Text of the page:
Textbooks often cause controversy. Parents object to what they teach children about sex. History can be ideologically charged. Maps sometimes provoke anger in neighbouring countries. But rarely have textbooks caused such an uproar as in Mexico, when the government issued new books for the start of the school year on August 28. The governors of several states refused to distribute them. Parents have burned them.
Mexico is among the few countries in which the national government produces approved textbooks for all schools — public and private. Cuba, North Korea and Nicaragua, all dictatorships, are among the others. Mexico began its policy in 1959, saying that obliging schools to use the same books, and providing them free, would help reduce inequality in a stratified society. Most six- to 15-year-olds study in the public system: some 21.5 million compared with just 2.7 million in private schools.
When the state writes textbooks, the government can impose its ideology on schools. That has been especially true since 1980, when the education ministry took over direct responsibility for writing the books from a semi-independent body (which now prints them).
It is perhaps no surprise that Mexico’s populist president, Andrés Manuel López Obrador, is taking full advantage of the opportunity. He sees himself as a transformational leader, and textbooks are a cheap way to bring about big changes. This year, the fifth of his six-year term, he has introduced a shake-up of the curriculum, textbooks included, that he calls the “New Mexican School”. Mexico needs education reform. It performs poorly on PISA, an international test of the reading, maths and science skills of 15-16-year-olds. But experts doubt that the New Mexican School is what the country needs.
More contentiously, students will now be schooled in President Obrador’s ideology. The books denounce individualism, capitalism and ‘neoliberalism’, which allegedly “has eliminated worker gains”, says one. They extol the president’s pet building projects, including a museum and an airport in Mexico City. One of the officials who directed the textbooks’ composition is a Venezuelan who used to work for Hugo Chávez, that country’s late left-wing dictator. A guide for teachers urges them to ask themselves whether they are “oppressed or an oppressor”.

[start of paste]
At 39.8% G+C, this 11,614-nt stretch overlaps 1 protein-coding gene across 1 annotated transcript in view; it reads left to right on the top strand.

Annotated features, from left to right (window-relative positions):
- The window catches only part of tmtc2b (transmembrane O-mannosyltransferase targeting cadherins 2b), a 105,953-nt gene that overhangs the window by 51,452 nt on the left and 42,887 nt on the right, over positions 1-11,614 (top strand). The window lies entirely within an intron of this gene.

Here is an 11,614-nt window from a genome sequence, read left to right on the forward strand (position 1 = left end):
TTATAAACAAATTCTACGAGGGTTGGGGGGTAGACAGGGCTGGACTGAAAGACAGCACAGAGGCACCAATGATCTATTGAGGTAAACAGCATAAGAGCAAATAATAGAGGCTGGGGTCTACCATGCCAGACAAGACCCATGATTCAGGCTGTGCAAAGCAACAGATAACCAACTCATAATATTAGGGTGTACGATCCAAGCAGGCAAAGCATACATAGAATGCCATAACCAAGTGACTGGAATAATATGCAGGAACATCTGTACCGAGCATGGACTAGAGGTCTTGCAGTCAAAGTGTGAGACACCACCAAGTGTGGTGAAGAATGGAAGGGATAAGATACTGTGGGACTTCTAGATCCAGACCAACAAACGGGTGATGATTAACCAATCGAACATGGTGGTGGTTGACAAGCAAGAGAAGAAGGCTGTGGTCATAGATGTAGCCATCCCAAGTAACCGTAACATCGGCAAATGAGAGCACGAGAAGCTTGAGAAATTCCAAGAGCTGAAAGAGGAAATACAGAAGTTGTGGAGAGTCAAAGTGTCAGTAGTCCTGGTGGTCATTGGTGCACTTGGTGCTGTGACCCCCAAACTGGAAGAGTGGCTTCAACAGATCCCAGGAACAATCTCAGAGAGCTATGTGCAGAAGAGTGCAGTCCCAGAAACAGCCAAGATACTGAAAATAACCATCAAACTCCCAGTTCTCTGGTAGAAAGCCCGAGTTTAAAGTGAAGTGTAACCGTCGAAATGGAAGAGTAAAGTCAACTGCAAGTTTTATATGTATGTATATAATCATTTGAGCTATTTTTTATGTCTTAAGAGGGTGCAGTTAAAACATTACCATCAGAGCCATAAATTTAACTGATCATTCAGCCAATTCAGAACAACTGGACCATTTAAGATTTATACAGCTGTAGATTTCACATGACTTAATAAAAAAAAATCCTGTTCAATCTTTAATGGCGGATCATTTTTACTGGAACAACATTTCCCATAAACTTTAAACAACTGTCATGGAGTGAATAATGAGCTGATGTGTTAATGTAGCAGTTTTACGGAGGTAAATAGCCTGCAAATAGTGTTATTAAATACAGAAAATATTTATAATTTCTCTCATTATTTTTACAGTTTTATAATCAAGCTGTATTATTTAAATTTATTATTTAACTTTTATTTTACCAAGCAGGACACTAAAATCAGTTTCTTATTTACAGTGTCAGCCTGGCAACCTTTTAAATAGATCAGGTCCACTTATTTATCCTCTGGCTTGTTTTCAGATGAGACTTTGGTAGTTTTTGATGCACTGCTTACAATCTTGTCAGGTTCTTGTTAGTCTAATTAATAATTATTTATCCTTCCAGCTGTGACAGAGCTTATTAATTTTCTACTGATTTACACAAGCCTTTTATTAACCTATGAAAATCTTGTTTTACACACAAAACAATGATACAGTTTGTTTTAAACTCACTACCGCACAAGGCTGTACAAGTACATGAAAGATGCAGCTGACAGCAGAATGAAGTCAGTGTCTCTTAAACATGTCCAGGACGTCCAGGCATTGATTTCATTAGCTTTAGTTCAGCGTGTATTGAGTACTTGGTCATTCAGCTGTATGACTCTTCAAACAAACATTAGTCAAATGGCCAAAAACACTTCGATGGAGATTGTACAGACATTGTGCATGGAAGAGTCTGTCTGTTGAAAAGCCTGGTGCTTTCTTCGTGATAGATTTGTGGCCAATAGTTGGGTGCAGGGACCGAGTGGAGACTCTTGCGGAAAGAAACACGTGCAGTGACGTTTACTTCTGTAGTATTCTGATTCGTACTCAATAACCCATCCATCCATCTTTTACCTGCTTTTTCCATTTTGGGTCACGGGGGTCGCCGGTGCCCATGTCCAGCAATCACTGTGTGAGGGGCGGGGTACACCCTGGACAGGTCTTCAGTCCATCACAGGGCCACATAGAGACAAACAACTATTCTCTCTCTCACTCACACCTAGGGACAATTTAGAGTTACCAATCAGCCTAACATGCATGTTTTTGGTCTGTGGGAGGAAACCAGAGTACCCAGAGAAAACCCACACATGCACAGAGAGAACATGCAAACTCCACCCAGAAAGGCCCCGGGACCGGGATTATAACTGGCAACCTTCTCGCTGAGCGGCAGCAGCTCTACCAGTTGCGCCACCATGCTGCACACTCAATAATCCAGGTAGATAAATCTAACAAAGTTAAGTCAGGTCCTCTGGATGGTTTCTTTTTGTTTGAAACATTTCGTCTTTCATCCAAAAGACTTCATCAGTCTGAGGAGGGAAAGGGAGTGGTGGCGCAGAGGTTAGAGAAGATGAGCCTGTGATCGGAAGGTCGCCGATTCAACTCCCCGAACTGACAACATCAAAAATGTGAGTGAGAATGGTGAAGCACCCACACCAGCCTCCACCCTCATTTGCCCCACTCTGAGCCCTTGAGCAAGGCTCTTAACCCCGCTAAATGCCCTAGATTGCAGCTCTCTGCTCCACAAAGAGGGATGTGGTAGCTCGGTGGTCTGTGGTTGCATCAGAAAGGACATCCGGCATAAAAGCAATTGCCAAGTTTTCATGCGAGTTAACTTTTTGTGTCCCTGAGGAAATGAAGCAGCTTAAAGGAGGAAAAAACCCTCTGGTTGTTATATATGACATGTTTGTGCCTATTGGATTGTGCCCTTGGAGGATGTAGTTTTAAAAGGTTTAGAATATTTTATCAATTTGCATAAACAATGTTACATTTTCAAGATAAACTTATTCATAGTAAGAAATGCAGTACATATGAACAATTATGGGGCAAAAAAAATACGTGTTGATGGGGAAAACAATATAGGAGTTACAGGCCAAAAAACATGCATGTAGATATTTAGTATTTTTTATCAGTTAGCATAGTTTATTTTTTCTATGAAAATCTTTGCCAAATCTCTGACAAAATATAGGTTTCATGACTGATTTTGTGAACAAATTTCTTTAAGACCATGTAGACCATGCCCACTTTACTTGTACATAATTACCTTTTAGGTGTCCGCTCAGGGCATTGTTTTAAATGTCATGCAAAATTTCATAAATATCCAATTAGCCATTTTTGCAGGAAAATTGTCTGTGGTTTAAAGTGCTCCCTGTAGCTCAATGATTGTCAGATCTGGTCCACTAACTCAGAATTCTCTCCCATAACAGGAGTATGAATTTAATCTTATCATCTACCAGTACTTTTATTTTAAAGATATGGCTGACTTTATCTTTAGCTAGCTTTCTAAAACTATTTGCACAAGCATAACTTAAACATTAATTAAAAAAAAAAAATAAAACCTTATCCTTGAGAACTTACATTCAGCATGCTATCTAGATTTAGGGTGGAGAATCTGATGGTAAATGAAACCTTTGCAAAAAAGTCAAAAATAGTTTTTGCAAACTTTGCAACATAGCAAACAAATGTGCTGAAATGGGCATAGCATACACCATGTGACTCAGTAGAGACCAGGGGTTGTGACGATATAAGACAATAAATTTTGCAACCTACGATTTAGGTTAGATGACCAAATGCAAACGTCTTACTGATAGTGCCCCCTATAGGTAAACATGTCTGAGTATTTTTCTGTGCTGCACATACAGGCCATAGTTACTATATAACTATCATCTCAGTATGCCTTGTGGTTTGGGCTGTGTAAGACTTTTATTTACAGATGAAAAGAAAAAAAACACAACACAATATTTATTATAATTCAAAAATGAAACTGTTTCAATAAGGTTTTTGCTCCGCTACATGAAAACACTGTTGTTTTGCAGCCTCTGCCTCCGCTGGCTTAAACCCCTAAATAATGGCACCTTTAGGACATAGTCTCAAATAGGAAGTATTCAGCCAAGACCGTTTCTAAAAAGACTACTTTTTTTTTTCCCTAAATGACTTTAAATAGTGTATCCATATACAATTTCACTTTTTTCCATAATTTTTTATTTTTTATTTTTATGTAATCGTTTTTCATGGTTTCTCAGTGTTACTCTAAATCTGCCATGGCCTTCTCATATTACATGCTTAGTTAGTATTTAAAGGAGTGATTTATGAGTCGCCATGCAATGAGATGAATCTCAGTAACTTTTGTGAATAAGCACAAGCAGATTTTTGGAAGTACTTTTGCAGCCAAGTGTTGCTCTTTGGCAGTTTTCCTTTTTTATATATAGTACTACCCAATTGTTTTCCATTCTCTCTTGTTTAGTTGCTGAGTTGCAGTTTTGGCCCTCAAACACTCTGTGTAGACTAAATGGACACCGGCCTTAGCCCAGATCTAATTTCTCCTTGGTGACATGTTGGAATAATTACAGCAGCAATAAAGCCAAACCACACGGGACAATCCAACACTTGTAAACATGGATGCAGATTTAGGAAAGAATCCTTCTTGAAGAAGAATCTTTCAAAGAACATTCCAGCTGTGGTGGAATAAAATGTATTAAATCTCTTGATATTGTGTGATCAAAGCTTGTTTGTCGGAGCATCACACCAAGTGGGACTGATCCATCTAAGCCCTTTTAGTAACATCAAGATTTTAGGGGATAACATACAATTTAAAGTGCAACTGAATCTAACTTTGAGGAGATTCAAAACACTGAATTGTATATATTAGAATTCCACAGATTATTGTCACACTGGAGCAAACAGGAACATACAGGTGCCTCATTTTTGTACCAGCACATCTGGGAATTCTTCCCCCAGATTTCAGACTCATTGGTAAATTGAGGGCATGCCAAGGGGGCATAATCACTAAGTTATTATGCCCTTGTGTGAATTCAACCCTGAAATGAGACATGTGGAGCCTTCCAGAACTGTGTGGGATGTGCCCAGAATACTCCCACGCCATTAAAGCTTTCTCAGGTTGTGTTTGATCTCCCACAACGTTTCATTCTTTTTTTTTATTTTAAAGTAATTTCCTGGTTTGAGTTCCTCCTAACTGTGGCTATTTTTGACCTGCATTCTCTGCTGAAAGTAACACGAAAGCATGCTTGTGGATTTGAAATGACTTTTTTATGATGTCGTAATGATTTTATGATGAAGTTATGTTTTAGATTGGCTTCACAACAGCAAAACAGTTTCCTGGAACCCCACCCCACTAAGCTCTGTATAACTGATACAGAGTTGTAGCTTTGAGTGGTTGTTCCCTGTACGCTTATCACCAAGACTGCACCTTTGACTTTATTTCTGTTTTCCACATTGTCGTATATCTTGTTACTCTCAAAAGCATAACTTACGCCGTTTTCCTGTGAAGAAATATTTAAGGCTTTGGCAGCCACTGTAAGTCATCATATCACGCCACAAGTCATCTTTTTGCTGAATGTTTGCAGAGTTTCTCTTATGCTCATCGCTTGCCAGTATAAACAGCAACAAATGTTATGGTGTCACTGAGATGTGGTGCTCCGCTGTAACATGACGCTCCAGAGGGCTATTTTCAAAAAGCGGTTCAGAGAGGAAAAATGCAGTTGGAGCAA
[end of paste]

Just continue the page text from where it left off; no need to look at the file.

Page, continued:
The new textbooks are also full of mistakes. One suggests that herbal tea can treat Covid-19. Another puts a Mexican state in the wrong place on a map; another gets the birthdate of Benito Juárez, a 19th century president wrong.
Teachers have received little training for the new content. That’s not surprising, since López Obrador has slashed the budget for teacher training, from 1,644 pesos ($88) per teacher per year in 2016 to just 85 pesos today. “I had to do a lot by myself and still have many questions,” says Vianney Narváez, a history teacher.
The President has weakened education in other ways. On taking office in 2018, he reversed a reform by the previous government that curbed the power of the teachers’ union and introduced performance reviews. He disbanded a body that evaluated the quality and performance of public education (there are no plans to assess his new curriculum). His government does give out more scholarships than the previous one did, but they help children attend badly performing schools. Some parents send their children to fee-paying schools as soon as they have enough money. Schooling is “really so basic”, says Julia Arlette Huerta, who wants to move her eight-year-old to a private school.
A debate that is still to be held is “whether the government should be writing the textbooks at all”, says Eugenia Roldán, of Cinvestav, a research body on education. Private schools have long ignored the official textbooks, which means prosperous and poor children have not been learning the same things. The new curriculum and books are likely to increase the inequality that uniform textbooks sought to lessen. For a government whose motto is “first the poor”, that would be a failure.
(Excerpted and adapted from The Economist and Times Higher Education)